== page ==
Mediation makes use of a neutral third party to find an agreement between parties, utilising their expertise. The mediator importantly does not form a decision on the case, they are there simply to facilitate an agreement. However, that is not to say that a mediator will not look at the facts of a case as they may be called to evaluate the strengths and weaknesses of a particular matter.
Mediation provides a forum for which parties can develop an understanding of their respective cases, enabling established or new options for resolution to be proposed
What is a mediation agreement?
It can be beneficial for parties to sign a mediation agreement prior to commencing this form of ADR, as it will set out the parameters of the mediation itself such as confidentiality.
Usually the mediation agreement will require the parties to treat discussions and documents as confidential and without prejudice. The benefit of a confidential mediation is that both parties avoid issues raised during the proceedings being made public.
Who needs to attend the mediation?
It is common practice for both parties to attend the mediation with their legal representation and importantly an agreed mediator.
However, other advisers may attend with you such as accountants if you both agree. This may be helpful if there is a particular which needs to be explored which your adviser has expertise.
During the mediation parties will meet with the mediator in private to confidentially discuss the matter, therefore not disclosing their potential weaknesses to the other parties.
This gives the mediator a unique perspective on the matter and allows them to propose realistic resolutions to the case.
Who decides on the mediator?
In the first instance parties can agree between them to appoint a mediator. However, if this is not possible then a third party can select a suitable mediator on behalf of the parties who wish to mediate.
The parties are generally free to appoint whomever the please as the mediator as long as they agree. Mediators tend to be lawyers or individuals with technical expertise in a given sector.
How long will mediation last?
A single mediation session lasts up to 2 hours. However, dependent upon the complexity of your matter and how close to resolve the parties are, one mediation session may not be enough.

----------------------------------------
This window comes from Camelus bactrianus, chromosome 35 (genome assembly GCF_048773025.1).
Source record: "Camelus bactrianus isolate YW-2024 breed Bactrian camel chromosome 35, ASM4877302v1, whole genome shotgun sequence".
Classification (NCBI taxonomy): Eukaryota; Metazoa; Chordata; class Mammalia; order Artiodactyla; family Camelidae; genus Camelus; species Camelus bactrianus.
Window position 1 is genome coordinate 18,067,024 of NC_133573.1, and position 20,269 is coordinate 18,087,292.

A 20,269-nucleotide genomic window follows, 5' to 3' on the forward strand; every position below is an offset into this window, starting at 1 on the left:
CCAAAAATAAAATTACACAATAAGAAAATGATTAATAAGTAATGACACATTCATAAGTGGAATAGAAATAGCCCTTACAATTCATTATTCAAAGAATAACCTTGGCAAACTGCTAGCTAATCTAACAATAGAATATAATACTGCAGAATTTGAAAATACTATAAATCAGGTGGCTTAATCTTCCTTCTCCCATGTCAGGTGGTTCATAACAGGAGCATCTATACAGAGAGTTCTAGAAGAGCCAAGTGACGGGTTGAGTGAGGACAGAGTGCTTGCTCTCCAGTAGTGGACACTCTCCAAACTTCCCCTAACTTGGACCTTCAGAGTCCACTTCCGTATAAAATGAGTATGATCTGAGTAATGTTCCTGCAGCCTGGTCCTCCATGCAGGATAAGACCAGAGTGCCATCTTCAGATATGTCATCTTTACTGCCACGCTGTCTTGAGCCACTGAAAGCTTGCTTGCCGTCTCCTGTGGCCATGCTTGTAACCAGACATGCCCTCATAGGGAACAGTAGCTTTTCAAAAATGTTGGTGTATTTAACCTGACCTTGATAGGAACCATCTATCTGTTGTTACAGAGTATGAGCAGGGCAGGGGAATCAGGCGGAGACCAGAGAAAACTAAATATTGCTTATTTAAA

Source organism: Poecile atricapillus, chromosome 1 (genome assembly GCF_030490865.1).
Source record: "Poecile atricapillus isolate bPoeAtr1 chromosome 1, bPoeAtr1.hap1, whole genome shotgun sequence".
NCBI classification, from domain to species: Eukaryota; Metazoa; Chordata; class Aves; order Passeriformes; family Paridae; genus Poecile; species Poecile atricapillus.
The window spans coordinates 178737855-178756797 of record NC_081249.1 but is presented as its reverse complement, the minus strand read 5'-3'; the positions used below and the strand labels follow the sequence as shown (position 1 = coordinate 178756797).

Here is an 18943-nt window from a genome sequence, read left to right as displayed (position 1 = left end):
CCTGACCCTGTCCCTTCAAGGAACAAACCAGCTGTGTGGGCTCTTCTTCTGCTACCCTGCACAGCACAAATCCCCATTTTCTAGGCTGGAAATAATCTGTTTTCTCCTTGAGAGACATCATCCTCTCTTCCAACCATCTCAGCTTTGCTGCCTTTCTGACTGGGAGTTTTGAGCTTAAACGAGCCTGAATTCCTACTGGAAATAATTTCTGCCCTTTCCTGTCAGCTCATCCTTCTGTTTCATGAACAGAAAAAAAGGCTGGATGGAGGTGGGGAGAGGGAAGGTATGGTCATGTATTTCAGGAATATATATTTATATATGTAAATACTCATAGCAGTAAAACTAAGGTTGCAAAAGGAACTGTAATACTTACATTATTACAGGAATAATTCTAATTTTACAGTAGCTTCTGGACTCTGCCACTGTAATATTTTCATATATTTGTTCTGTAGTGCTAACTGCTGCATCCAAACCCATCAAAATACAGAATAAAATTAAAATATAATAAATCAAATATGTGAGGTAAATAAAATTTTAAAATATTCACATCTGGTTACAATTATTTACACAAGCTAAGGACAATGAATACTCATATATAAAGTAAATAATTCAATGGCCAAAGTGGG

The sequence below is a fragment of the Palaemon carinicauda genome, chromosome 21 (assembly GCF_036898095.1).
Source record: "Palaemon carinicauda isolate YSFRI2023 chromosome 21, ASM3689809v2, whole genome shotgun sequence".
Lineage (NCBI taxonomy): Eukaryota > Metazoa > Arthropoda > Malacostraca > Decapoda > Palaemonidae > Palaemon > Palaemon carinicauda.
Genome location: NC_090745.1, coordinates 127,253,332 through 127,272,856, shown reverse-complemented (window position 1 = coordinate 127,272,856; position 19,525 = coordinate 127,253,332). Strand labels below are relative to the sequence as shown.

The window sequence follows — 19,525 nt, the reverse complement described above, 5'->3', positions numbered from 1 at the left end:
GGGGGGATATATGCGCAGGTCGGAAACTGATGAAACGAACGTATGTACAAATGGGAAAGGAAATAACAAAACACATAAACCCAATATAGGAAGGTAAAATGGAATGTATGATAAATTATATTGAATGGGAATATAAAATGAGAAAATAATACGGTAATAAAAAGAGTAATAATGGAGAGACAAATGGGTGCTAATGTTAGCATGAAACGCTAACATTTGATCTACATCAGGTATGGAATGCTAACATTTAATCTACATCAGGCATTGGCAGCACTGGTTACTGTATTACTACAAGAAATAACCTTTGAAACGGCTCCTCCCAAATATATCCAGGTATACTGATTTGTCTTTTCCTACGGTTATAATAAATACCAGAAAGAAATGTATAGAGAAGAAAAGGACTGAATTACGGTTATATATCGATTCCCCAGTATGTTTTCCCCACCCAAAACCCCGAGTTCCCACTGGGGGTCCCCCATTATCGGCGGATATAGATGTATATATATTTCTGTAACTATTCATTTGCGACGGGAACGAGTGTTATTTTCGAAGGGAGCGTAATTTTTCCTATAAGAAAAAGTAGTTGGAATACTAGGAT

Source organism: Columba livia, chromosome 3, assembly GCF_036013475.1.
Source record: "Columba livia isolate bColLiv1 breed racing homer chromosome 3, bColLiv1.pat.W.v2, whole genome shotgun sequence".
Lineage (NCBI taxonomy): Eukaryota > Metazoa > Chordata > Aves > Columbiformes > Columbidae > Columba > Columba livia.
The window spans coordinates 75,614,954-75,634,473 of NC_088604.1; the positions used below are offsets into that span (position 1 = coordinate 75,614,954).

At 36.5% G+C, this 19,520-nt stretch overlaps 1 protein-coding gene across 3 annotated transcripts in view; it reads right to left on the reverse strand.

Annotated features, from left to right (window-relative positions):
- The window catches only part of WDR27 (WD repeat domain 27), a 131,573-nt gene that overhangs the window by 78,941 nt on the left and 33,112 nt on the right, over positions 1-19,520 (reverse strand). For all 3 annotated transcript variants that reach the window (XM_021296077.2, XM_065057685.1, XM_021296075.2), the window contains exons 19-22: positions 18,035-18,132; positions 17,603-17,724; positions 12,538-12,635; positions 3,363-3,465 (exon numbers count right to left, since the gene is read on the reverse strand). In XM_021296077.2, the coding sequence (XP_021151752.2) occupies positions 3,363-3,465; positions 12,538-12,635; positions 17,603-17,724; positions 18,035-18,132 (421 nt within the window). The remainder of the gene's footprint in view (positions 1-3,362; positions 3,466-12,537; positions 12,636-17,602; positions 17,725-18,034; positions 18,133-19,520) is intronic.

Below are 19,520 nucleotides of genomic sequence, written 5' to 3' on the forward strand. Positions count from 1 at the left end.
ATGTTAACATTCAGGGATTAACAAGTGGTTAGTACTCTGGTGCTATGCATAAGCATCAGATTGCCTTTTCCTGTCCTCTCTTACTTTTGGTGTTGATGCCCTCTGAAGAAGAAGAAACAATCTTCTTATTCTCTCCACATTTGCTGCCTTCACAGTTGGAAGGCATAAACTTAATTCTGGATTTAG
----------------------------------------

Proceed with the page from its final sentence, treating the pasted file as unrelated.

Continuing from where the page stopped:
Whilst some matters may be resolved within one session most are dealt with a number of sessions.
When is the best time to mediate?
In compliance with the overriding objective on dealing with cases justly and at a proportionate cost (CPR 1.1) it would be prudent for parties to mediate early to maximise costs and time savings. However, there is no purpose attempting to mediate if the parties do not fully understand the issues or have not exchanged information relating to the matter.
Therefore, to mediate effectively parties should wait until their respective issues have been properly defined and have exchanged documents which relate the the dispute and quantum of the matter.
Other factors you may wish to consider:
- Whether there is a statute of limitation problem.
- Whether there is a mediation clause in a contract between the parties
- If there may be a possible enforcement issue then mediation after the proceedings have been issued would allow for the settlement to be enforced more easily via consent order
What are the advantages and disadvantages of mediation?
- Time – Whilst pursuing litigation can take months or years, mediation can be undertaken within a few days. This can pose a significant saving of time for your case.
- Costs – Similarly, due to the time savings, most matters can be resolved efficiently saving both sides significant costs.
- Control – With ADR the parties have control over how they proceed with their matter, as they can decide which form best suits their interests. For example, whether or not they want the decision to be legally binding.
- Confidentiality – Mediation is usually conducted confidentially, which enables full and frank negotiations.
- Business Relationships – Pursuing ADR as a form of reaching a settlement increases the likelihood of maintaining relationships, as settlements are reached with consent of both parties.
- Requirement – Parties in contentious disputes are required by the Courts to attempt ADR and may make adverse costs orders against parties which refuse.
- Costs– the double edged sword. Whilst mediation is seen as a method to save costs, if unsuccessful it will add time and costs to the dispute.
- Strategy – the risk with mediation is that you expose your litigation strategy by inadvertently releasing information to the other side.
- Voluntary nature – As mediation is a non-binding form of ADR uncooperative parties may use it as an opportunity to build legal costs and not act in good faith.
- Disclosure – mediators do not have the ability to order or require parties to disclose documents which may be essential to an effective mediation.
Is it legally binding?
Unlike other forms of ADR, mediation is non-binding, both parties retain control as to whether they agree to settle or not. This may be of benefit if the parties want to maintain commercial relationships.
However, that is not to say that mediation cannot be legally binding. Most mediation agreements stipulate that if a settlement is reached it will be binding on the parties as a contract once it is in writing and signed.
How can we help you?
Our specialist lawyers have a proven record of successfully using various forms of alternative dispute resolution such as mediation, in order to successfully resolve disputes in a cost-effective manner for our clients.
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